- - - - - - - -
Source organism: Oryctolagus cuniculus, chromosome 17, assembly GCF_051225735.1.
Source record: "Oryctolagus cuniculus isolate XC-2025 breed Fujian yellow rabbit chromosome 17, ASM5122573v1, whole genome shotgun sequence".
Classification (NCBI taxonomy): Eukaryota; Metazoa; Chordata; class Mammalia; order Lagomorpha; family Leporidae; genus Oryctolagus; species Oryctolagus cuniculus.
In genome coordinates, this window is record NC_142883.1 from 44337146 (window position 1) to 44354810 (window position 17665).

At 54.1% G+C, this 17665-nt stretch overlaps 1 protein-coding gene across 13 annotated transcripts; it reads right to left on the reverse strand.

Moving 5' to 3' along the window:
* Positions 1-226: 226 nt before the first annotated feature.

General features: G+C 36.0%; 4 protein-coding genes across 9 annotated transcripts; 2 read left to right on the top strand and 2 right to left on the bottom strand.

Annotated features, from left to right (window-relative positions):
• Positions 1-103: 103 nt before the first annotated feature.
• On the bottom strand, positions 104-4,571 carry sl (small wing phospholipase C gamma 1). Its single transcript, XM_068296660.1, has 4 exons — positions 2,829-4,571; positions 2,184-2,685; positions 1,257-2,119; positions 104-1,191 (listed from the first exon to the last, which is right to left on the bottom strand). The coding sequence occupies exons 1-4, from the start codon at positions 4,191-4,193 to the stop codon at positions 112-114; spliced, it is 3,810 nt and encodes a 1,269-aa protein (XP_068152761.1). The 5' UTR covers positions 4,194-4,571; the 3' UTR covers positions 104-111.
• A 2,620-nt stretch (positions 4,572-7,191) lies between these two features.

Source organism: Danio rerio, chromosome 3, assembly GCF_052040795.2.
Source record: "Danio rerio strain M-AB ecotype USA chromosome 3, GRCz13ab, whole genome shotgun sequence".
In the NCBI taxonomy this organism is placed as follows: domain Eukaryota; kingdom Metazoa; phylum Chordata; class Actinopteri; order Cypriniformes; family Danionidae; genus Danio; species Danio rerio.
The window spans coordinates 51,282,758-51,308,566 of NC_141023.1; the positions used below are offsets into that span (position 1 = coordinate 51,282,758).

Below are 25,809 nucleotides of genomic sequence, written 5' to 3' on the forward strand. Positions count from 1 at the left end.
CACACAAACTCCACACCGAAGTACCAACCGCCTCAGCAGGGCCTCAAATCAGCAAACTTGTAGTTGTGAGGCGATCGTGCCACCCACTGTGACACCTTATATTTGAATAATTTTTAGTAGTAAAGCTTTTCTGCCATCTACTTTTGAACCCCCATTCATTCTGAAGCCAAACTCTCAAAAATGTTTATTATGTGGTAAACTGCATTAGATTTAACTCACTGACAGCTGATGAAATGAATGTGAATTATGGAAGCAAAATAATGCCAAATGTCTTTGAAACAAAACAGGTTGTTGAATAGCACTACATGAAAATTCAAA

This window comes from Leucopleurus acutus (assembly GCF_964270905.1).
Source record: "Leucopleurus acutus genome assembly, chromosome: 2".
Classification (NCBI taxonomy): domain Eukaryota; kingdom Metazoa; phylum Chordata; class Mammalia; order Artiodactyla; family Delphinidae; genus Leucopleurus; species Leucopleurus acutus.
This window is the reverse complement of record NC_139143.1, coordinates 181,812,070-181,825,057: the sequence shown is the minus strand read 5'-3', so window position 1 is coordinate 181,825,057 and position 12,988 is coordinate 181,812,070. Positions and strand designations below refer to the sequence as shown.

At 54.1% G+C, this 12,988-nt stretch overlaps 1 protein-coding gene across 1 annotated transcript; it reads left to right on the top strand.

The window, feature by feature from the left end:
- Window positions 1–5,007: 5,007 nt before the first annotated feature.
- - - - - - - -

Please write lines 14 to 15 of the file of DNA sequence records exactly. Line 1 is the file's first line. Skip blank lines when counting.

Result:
Source record: "Danio rerio strain M-AB ecotype USA chromosome 3, GRCz13ab, whole genome shotgun sequence".
In the NCBI taxonomy this organism is placed as follows: domain Eukaryota; kingdom Metazoa; phylum Chordata; class Actinopteri; order Cypriniformes; family Danionidae; genus Danio; species Danio rerio.